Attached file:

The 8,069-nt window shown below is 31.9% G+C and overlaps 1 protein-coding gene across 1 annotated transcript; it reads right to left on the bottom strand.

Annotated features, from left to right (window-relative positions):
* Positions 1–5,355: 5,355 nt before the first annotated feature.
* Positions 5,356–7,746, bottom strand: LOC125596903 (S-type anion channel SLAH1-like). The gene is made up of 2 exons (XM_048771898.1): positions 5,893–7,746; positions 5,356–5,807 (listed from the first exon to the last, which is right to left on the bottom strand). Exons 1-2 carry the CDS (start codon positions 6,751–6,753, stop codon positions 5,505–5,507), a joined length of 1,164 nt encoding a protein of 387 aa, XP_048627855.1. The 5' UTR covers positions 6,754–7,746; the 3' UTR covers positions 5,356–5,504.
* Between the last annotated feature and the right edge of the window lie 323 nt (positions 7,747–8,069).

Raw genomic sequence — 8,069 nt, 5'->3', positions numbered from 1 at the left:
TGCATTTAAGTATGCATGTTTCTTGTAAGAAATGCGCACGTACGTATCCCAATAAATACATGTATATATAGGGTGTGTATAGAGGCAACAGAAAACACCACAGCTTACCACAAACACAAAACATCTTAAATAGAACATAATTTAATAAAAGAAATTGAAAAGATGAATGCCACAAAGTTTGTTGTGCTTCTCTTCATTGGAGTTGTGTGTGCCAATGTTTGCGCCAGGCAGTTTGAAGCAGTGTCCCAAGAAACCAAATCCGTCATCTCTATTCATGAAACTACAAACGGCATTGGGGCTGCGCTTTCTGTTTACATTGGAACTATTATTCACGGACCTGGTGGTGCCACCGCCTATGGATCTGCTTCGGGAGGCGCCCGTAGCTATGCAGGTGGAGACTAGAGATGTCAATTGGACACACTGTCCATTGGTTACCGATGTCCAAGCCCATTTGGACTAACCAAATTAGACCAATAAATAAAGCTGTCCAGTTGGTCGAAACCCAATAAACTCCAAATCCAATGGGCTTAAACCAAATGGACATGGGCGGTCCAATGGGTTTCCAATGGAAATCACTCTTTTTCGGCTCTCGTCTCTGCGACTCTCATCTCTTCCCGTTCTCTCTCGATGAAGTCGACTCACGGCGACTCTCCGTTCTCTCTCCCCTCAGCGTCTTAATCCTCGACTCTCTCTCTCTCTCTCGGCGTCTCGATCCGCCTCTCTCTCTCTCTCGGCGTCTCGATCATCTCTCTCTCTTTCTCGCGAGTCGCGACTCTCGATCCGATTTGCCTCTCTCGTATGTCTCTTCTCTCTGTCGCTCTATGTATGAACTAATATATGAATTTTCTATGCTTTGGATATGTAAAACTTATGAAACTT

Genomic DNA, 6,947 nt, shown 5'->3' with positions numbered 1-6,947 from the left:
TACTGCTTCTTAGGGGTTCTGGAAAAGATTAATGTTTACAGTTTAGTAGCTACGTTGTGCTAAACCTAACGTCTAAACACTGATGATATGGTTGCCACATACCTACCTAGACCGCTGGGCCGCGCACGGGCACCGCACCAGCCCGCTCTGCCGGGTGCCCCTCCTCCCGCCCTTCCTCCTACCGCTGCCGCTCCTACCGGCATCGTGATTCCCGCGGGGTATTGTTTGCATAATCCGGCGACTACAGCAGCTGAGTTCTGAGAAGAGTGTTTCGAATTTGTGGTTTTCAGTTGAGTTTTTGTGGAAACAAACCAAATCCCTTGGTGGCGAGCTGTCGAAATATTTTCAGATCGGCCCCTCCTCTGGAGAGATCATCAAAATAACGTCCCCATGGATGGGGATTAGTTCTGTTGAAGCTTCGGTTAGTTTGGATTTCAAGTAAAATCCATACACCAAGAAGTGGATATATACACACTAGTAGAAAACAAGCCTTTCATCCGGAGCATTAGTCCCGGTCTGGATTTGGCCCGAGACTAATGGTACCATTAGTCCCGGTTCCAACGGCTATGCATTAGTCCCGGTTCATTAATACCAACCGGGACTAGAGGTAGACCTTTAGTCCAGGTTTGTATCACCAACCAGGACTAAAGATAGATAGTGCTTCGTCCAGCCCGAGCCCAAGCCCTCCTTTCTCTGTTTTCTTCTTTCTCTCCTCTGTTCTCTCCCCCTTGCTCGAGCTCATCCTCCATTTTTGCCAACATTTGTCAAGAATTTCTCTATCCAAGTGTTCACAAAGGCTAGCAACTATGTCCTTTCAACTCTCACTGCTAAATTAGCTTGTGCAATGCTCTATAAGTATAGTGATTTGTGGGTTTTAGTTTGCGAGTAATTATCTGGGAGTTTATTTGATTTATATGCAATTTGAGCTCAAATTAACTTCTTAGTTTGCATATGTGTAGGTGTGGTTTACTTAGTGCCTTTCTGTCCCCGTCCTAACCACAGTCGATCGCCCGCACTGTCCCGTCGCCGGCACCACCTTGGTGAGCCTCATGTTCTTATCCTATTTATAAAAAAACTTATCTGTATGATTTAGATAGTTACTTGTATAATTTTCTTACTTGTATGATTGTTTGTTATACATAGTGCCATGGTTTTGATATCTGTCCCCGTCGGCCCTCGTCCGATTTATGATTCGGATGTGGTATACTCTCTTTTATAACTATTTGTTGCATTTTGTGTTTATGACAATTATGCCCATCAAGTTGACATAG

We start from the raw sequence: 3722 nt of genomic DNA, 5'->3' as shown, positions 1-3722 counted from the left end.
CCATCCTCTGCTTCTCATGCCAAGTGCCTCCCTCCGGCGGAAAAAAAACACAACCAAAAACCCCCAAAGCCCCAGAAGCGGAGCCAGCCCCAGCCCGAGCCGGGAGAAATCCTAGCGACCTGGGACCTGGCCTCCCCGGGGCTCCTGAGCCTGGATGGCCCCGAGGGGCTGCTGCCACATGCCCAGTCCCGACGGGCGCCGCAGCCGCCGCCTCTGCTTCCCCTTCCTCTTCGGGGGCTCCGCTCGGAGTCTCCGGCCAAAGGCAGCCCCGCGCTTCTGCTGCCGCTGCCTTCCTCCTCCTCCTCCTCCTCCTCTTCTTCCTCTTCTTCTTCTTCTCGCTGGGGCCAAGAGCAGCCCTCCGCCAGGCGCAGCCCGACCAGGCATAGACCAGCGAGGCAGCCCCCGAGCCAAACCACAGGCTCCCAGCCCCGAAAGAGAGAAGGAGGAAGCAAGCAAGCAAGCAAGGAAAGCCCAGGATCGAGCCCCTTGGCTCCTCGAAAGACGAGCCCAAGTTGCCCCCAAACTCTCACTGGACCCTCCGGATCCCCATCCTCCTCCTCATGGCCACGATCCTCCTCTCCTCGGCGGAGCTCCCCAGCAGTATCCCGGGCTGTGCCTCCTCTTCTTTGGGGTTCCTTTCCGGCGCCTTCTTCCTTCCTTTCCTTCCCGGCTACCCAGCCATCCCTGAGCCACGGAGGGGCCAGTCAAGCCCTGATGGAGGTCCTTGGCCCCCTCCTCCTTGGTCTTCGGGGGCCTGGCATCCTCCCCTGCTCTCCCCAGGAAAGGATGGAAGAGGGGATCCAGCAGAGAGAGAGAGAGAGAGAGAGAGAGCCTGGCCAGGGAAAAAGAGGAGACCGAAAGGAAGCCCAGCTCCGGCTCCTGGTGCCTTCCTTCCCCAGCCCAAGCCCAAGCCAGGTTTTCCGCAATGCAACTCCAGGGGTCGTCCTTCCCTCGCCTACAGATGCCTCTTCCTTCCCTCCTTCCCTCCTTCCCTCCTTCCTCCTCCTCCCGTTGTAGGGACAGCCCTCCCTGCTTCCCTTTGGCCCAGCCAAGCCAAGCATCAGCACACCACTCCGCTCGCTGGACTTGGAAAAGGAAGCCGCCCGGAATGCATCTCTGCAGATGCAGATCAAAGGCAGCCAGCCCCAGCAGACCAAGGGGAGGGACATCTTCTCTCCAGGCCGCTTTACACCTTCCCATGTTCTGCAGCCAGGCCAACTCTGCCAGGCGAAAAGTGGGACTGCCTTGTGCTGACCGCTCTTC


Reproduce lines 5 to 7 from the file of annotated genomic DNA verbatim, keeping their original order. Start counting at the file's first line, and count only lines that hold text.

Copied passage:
* Between the last annotated feature and the right edge of the window lie 323 nt (positions 7,747–8,069).

Raw genomic sequence — 8,069 nt, 5'->3', positions numbered from 1 at the left:
TGCATTTAAGTATGCATGTTTCTTGTAAGAAATGCGCACGTACGTATCCCAATAAATACATGTATATATAGGGTGTGTATAGAGGCAACAGAAAACACCACAGCTTACCACAAACACAAAACATCTTAAATAGAACATAATTTAATAAAAGAAATTGAAAAGATGAATGCCACAAAGTTTGTTGTGCTTCTCTTCATTGGAGTTGTGTGTGCCAATGTTTGCGCCAGGCAGTTTGAAGCAGTGTCCCAAGAAACCAAATCCGTCATCTCTATTCATGAAACTACAAACGGCATTGGGGCTGCGCTTTCTGTTTACATTGGAACTATTATTCACGGACCTGGTGGTGCCACCGCCTATGGATCTGCTTCGGGAGGCGCCCGTAGCTATGCAGGTGGAGACTAGAGATGTCAATTGGACACACTGTCCATTGGTTACCGATGTCCAAGCCCATTTGGACTAACCAAATTAGACCAATAAATAAAGCTGTCCAGTTGGTCGAAACCCAATAAACTCCAAATCCAATGGGCTTAAACCAAATGGACATGGGCGGTCCAATGGGTTTCCAATGGAAATCACTCTTTTTCGGCTCTCGTCTCTGCGACTCTCATCTCTTCCCGTTCTCTCTCGATGAAGTCGACTCACGGCGACTCTCCGTTCTCTCTCCCCTCAGCGTCTTAATCCTCGACTCTCTCTCTCTCTCTCGGCGTCTCGATCCGCCTCTCTCTCTCTCTCGGCGTCTCGATCATCTCTCTCTCTTTCTCGCGAGTCGCGACTCTCGATCCGATTTGCCTCTCTCGTATGTCTCTTCTCTCTGTCGCTCTATGTATGAACTAATATATGAATTTTCTATGCTTTGGATATGTAAAACTTATGAAACTT